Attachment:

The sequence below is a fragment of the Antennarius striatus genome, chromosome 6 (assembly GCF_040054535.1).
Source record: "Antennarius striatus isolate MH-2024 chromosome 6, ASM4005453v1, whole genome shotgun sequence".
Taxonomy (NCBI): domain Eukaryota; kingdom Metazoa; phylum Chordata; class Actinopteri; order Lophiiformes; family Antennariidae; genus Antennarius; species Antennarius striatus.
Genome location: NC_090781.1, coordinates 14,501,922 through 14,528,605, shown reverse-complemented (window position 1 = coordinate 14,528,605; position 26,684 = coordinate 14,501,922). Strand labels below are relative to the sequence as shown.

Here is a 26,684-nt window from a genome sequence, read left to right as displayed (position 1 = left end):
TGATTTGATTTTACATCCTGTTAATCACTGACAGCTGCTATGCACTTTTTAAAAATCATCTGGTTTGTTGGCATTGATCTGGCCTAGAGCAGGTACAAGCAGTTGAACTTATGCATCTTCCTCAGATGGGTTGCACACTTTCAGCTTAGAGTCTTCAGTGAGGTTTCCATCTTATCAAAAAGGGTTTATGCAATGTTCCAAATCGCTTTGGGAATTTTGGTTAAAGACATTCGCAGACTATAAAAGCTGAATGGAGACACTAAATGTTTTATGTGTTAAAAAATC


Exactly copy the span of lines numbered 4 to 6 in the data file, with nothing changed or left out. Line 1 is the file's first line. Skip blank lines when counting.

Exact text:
Genome location: NC_090781.1, coordinates 14,501,922 through 14,528,605, shown reverse-complemented (window position 1 = coordinate 14,528,605; position 26,684 = coordinate 14,501,922). Strand labels below are relative to the sequence as shown.

Here is a 26,684-nt window from a genome sequence, read left to right as displayed (position 1 = left end):
TGATTTGATTTTACATCCTGTTAATCACTGACAGCTGCTATGCACTTTTTAAAAATCATCTGGTTTGTTGGCATTGATCTGGCCTAGAGCAGGTACAAGCAGTTGAACTTATGCATCTTCCTCAGATGGGTTGCACACTTTCAGCTTAGAGTCTTCAGTGAGGTTTCCATCTTATCAAAAAGGGTTTATGCAATGTTCCAAATCGCTTTGGGAATTTTGGTTAAAGACATTCGCAGACTATAAAAGCTGAATGGAGACACTAAATGTTTTATGTGTTAAAAAATC